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Tragic Fatality Demonstrates Adverse Effects of Lax Anti-Hazing Policies

December 28, 2012

The recent tragic death of a Northern Illinois University freshman student in a fatal hazing incident has refocused national attention on the dangers of hazing.

Almost two dozen members of a fraternity at the university are facing criminal charges for hazing offenses following the fatal alcohol poisoning death of their fellow fraternity member. The hazing incident involved the freshman going from room to room answering questions and drinking vodka over a two hour period during the "parents' night" event. He was found dead the next morning in a bed in the fraternity. His blood alcohol level was five times the legal limit for driving of .08 percent BAC.

While fraternities were permitted to host parents' nights on campus, media reports indicate the fraternity hid the event from university administrators so that they could avoid being subject to university alcohol policies. Registered activities and gatherings typically results in inspections by university officials to ensure compliance with school rules. Although it is impossible to know whether this tragedy would have been averted had the fraternity complied with school policy, there is at least a chance that an inspection would have been conducted that could have prevented this tragedy. However, the deceit by the fraternity has resulted in DeKalb County filing felony hazing charges against the five leaders of the fraternity and misdemeanor charges against 17 other members.

Georgia has an anti-hazing law specifically designed to prevent this type of tragedy. Georgia's anti-hazing makes it a criminal offense for any school or school organization to engage in any activity which "endangers or is likely to endanger the physical health of a student, regardless of a student's willingness to participate in such activity." O.C.G.A. 16-5-61 (2010). While this provision makes hazing either a misdemeanor or felony based on the specific circumstances, criminal convictions do not directly result in financial compensation to a hazing victim or hazing victim's family.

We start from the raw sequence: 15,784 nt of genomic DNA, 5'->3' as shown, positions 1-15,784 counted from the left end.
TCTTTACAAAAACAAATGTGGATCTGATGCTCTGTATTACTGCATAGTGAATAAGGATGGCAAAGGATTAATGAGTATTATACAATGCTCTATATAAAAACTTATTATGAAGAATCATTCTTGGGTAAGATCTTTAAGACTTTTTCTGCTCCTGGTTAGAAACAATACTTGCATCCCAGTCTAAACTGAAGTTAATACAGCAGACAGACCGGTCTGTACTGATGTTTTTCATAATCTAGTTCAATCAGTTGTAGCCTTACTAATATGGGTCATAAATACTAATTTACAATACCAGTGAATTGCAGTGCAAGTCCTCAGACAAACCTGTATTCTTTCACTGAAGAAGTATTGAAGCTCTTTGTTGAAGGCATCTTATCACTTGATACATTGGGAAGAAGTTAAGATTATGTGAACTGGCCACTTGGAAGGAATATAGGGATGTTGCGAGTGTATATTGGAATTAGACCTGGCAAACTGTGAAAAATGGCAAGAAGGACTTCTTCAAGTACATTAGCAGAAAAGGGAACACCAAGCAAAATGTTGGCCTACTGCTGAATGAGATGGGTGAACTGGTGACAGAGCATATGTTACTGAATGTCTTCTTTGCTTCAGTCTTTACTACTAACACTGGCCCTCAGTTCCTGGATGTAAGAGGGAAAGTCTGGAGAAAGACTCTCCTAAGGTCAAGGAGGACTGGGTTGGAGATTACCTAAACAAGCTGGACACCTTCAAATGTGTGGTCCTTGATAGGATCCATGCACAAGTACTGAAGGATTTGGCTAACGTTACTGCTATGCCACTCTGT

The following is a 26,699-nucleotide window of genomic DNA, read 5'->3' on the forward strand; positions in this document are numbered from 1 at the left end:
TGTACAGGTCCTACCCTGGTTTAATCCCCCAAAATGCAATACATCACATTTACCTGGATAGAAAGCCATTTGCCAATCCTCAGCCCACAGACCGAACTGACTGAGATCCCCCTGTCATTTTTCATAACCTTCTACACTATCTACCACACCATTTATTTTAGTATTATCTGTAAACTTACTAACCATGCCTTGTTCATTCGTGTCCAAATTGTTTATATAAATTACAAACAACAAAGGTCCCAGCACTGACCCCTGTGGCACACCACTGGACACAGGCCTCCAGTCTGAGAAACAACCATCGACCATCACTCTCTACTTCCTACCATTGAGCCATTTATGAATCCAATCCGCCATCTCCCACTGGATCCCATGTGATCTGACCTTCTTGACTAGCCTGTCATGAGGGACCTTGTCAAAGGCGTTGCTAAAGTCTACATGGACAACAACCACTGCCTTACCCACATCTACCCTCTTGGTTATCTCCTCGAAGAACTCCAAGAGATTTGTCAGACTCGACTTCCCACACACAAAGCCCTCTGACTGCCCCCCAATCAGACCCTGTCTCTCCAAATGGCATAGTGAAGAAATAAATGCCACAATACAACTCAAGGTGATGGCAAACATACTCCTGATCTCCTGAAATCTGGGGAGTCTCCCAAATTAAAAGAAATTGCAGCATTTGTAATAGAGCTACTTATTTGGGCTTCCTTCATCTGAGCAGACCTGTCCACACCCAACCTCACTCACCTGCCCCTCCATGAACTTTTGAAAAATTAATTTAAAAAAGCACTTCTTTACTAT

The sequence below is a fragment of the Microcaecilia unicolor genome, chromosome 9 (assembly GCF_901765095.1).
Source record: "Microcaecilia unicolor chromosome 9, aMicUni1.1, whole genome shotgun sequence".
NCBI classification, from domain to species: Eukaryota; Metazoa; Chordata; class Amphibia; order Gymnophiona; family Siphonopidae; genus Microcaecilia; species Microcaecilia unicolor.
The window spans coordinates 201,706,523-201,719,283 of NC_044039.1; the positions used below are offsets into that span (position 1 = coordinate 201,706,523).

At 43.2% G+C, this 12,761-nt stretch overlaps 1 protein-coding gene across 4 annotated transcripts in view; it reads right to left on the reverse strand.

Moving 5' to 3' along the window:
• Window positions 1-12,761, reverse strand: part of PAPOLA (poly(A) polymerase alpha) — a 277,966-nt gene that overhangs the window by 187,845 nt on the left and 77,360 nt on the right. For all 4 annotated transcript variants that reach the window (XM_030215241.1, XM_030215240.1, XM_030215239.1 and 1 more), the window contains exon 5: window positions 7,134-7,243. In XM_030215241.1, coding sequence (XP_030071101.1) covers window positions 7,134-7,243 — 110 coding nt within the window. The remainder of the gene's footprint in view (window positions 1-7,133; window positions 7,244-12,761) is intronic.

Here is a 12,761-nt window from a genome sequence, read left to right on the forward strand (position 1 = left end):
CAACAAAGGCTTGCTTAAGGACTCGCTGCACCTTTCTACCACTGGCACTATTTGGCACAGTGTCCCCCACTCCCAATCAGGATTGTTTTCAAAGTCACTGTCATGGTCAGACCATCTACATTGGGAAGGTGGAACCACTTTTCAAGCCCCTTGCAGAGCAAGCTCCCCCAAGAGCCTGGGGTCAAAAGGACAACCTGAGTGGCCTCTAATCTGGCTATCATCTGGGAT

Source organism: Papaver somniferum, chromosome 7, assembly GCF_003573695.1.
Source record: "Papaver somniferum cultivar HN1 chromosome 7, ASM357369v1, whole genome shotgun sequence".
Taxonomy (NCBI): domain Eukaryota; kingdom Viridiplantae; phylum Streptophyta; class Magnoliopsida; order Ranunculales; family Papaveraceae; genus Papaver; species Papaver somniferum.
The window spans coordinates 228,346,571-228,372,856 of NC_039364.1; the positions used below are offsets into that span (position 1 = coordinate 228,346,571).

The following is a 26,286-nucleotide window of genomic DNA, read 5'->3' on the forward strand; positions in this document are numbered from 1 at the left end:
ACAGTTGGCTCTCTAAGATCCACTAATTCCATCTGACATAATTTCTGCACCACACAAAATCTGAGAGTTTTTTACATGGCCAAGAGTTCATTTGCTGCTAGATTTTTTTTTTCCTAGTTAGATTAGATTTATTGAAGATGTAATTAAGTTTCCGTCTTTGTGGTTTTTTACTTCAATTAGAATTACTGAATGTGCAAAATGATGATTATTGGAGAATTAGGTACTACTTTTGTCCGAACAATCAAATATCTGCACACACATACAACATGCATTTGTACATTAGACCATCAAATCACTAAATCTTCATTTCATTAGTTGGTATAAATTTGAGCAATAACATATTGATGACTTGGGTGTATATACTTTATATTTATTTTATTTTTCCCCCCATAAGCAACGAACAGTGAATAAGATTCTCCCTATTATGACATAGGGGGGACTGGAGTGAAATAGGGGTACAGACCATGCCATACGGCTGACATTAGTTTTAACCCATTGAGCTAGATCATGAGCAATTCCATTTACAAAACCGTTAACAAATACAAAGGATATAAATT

Financial compensation for hazing-related injuries must be sought through a personal injury claim or lawsuit. Hazing incidents are under-reported because many victims who suffer serious physical and emotional abuse are embarrassed to report this type of activity. While many universities and national fraternal organizations are working to reduce hazing incidents that cause serious injuries and fatalities, sometimes schools do not take adequate steps to implement anti-hazing policies, and national fraternal organizations look the other way, permitting this dangerous conduct to continue. When these lapses occur, the local fraternity, national organization, university administration and offenders in the fraternity may all be legally responsible for the resulting harm endured by hazing victims.

Our Georgia personal injury attorneys carefully evaluate lapses in enacting and implementing anti-hazing rules when reviewing these situations. Montlick and Associates is available to provide effective legal representation to clients throughout all of Georgia and the Southeast, including but not limited to Albany, Athens, Atlanta, Augusta, Columbus, Gainesville, Macon, Marietta, Rome, Roswell, Savannah, Smyrna, Valdosta, Warner Robins and all smaller cities and rural areas in the state. No matter where you are located our attorneys are just a phone call away, and we will even come to you. Call us 24 hours a day/7 days a week for your Free Consultation at 1-800-LAW-NEED (1-800-529-6333). You can also visit us online at and use our Free Case Evaluation Form or 24-hour Live Online Chat.

Category: Personal Injury

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All information provided by our blogs is general in nature and should not be relied upon as legal advice. Consult a Montlick attorney for details about your unique situation.